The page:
Pauline Marois's Parti Québécois minority government has ambitious plans to pass laws on corruption and language and to raise some taxes over the next few weeks.
Passing that legislation would have been unthinkable in the corrosive climate that dominated the National Assembly prior to the PQ's election in early Sept.
"The climate was dominated over the last years by this problem of corruption and collusion and asking for a commission," said Health Minister Réjean Hébert, a first-time MNA. "We have now that commission. That will, in my mind, improve the climate in the National Assembly."
Indeed, it appears that the PQ will have the support of the Liberal opposition when it comes to its battle against corruption.
The Liberals passed nearly a dozen anti-corruption laws of their own while they were in power.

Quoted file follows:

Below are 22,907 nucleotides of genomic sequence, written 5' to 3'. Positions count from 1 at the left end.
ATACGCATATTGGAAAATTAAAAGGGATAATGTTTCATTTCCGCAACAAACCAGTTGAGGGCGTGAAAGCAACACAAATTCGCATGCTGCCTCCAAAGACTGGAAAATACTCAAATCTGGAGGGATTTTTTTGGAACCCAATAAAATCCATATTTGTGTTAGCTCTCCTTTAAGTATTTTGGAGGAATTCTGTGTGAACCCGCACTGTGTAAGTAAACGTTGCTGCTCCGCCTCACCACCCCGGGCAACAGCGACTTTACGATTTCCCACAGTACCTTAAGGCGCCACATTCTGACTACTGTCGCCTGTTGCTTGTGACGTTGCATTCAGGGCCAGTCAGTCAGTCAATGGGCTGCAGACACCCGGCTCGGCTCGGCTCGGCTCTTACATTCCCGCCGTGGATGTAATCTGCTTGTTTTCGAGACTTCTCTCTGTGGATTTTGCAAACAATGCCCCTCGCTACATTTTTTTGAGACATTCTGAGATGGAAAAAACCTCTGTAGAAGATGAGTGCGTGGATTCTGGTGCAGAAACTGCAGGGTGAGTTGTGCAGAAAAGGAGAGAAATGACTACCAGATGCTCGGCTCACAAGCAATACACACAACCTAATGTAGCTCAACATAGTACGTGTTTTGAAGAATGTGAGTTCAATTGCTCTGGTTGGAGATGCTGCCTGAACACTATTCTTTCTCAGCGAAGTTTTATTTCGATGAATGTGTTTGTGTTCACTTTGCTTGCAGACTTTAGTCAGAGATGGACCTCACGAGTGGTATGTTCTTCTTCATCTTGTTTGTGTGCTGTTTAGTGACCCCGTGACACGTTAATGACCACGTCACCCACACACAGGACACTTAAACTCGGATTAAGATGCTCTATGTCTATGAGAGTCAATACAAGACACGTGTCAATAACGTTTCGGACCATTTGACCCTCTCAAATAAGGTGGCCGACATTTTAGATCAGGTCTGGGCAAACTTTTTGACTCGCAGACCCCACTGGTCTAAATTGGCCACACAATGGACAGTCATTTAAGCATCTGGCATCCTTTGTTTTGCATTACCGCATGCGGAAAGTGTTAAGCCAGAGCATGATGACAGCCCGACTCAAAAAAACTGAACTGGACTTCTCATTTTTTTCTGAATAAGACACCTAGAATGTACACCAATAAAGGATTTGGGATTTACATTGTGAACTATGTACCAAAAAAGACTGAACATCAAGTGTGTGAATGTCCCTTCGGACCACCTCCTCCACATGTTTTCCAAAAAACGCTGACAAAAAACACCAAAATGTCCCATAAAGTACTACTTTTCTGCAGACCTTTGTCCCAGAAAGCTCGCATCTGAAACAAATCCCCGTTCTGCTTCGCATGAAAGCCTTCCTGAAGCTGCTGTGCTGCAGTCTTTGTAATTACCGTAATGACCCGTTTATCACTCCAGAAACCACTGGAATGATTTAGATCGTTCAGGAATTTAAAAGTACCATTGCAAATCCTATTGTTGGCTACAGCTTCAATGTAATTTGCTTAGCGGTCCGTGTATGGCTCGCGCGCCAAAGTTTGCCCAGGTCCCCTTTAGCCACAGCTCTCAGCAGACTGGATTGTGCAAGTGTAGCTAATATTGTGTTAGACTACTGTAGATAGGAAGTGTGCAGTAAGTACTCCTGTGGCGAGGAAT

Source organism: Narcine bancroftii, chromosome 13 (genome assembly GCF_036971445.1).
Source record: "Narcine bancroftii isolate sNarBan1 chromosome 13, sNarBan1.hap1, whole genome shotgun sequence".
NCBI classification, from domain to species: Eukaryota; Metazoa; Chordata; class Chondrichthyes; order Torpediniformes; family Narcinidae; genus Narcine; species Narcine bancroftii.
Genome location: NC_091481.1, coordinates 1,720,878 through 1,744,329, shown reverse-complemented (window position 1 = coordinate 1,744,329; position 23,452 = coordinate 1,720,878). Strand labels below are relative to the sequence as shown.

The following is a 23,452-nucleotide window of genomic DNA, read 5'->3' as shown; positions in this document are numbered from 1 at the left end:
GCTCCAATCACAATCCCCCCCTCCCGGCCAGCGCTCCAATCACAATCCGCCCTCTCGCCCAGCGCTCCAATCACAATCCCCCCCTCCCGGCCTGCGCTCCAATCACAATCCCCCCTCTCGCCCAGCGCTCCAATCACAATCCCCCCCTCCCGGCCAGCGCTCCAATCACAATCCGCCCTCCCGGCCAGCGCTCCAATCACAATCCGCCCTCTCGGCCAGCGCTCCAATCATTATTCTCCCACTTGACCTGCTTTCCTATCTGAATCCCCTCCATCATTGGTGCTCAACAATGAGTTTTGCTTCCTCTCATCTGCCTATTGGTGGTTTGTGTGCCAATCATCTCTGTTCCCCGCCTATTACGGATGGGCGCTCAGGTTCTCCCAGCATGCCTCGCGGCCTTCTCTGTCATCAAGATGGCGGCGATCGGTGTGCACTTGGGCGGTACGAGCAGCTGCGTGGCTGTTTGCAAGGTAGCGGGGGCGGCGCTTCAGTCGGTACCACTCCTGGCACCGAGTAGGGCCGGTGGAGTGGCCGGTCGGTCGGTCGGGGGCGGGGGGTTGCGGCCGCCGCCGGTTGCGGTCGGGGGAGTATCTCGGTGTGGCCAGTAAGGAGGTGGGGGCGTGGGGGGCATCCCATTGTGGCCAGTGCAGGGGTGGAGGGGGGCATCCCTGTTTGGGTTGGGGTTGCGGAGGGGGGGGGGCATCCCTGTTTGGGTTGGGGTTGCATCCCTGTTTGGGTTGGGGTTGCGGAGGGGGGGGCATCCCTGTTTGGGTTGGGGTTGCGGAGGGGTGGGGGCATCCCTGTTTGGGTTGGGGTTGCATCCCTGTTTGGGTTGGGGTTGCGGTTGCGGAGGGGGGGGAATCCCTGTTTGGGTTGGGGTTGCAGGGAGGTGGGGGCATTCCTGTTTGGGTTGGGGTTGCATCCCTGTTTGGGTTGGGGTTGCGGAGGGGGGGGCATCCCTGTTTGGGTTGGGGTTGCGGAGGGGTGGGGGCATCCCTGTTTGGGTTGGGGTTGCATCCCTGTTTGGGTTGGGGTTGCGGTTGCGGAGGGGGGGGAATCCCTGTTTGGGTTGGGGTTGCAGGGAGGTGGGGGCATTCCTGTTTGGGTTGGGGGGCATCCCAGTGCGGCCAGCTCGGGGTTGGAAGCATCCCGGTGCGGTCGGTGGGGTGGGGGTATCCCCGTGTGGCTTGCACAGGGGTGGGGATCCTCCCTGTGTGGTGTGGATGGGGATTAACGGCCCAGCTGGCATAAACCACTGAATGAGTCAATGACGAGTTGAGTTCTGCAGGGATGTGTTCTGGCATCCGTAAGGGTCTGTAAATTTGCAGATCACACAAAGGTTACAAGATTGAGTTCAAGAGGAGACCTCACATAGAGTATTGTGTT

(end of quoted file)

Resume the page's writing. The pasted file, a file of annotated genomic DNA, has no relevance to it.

"We think those laws were good, but there is evolution in this kind of corruption, and we have to improve those laws," said Liberal house leader Robert Dutil.
Dutil said the Liberals are ready to support legislation to ban companies from bidding on contracts if their principal stakeholders face criminal charges.
The second opposition party, Coalition Avenir Québec, seems ready to support any legislation that aims to stop bid-rigging and influence-peddling.
"I hope the government will stand strong against corruption and collusion, and we are ready to help them on that issue," said CAQ house leader Gérard Deltell.
The fight against corruption was one of the main planks of the CAQ's electoral platform.
"We made that our top priority," Deltell said. "What we have seen the last few weeks in the Charbonneau Commission goes beyond what we expected."